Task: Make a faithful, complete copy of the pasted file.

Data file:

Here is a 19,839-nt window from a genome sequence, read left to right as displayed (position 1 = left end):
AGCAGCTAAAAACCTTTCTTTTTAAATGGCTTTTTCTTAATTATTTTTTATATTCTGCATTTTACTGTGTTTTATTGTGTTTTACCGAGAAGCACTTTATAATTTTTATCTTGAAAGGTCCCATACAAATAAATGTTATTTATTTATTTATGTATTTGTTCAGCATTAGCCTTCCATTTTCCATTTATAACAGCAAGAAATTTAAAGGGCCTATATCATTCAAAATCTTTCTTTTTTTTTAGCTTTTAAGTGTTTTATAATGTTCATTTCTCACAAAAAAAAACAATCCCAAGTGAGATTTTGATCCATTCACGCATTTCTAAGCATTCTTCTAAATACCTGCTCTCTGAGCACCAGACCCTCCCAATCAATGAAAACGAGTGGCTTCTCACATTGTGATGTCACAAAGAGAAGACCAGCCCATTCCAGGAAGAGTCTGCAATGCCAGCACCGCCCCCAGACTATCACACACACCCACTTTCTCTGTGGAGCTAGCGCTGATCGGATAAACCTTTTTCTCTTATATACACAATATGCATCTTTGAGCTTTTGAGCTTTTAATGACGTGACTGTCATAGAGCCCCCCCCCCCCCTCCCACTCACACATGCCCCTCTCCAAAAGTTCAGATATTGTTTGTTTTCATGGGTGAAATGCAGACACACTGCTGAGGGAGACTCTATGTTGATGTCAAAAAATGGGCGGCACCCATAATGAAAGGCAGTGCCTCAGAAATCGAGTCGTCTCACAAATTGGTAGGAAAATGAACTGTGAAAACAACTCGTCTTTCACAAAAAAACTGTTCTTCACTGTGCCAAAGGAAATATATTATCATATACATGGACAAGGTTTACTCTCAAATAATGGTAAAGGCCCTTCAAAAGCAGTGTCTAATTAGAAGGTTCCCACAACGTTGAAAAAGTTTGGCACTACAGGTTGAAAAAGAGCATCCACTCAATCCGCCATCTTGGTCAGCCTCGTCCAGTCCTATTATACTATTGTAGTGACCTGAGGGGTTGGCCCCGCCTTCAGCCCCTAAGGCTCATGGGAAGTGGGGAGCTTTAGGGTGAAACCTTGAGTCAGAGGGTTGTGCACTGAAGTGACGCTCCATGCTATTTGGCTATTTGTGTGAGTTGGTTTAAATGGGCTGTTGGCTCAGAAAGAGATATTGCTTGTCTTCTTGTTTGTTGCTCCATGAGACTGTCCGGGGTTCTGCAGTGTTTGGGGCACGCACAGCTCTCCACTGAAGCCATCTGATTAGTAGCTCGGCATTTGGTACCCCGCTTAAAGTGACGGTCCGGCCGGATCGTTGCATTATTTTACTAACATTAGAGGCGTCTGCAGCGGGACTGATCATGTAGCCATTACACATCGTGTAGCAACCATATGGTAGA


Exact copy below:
Here is a 19,839-nt window from a genome sequence, read left to right as displayed (position 1 = left end):
AGCAGCTAAAAACCTTTCTTTTTAAATGGCTTTTTCTTAATTATTTTTTATATTCTGCATTTTACTGTGTTTTATTGTGTTTTACCGAGAAGCACTTTATAATTTTTATCTTGAAAGGTCCCATACAAATAAATGTTATTTATTTATTTATGTATTTGTTCAGCATTAGCCTTCCATTTTCCATTTATAACAGCAAGAAATTTAAAGGGCCTATATCATTCAAAATCTTTCTTTTTTTTTAGCTTTTAAGTGTTTTATAATGTTCATTTCTCACAAAAAAAAACAATCCCAAGTGAGATTTTGATCCATTCACGCATTTCTAAGCATTCTTCTAAATACCTGCTCTCTGAGCACCAGACCCTCCCAATCAATGAAAACGAGTGGCTTCTCACATTGTGATGTCACAAAGAGAAGACCAGCCCATTCCAGGAAGAGTCTGCAATGCCAGCACCGCCCCCAGACTATCACACACACCCACTTTCTCTGTGGAGCTAGCGCTGATCGGATAAACCTTTTTCTCTTATATACACAATATGCATCTTTGAGCTTTTGAGCTTTTAATGACGTGACTGTCATAGAGCCCCCCCCCCCCCTCCCACTCACACATGCCCCTCTCCAAAAGTTCAGATATTGTTTGTTTTCATGGGTGAAATGCAGACACACTGCTGAGGGAGACTCTATGTTGATGTCAAAAAATGGGCGGCACCCATAATGAAAGGCAGTGCCTCAGAAATCGAGTCGTCTCACAAATTGGTAGGAAAATGAACTGTGAAAACAACTCGTCTTTCACAAAAAAACTGTTCTTCACTGTGCCAAAGGAAATATATTATCATATACATGGACAAGGTTTACTCTCAAATAATGGTAAAGGCCCTTCAAAAGCAGTGTCTAATTAGAAGGTTCCCACAACGTTGAAAAAGTTTGGCACTACAGGTTGAAAAAGAGCATCCACTCAATCCGCCATCTTGGTCAGCCTCGTCCAGTCCTATTATACTATTGTAGTGACCTGAGGGGTTGGCCCCGCCTTCAGCCCCTAAGGCTCATGGGAAGTGGGGAGCTTTAGGGTGAAACCTTGAGTCAGAGGGTTGTGCACTGAAGTGACGCTCCATGCTATTTGGCTATTTGTGTGAGTTGGTTTAAATGGGCTGTTGGCTCAGAAAGAGATATTGCTTGTCTTCTTGTTTGTTGCTCCATGAGACTGTCCGGGGTTCTGCAGTGTTTGGGGCACGCACAGCTCTCCACTGAAGCCATCTGATTAGTAGCTCGGCATTTGGTACCCCGCTTAAAGTGACGGTCCGGCCGGATCGTTGCATTATTTTACTAACATTAGAGGCGTCTGCAGCGGGACTGATCATGTAGCCATTACACATCGTGTAGCAACCATATGGTAGA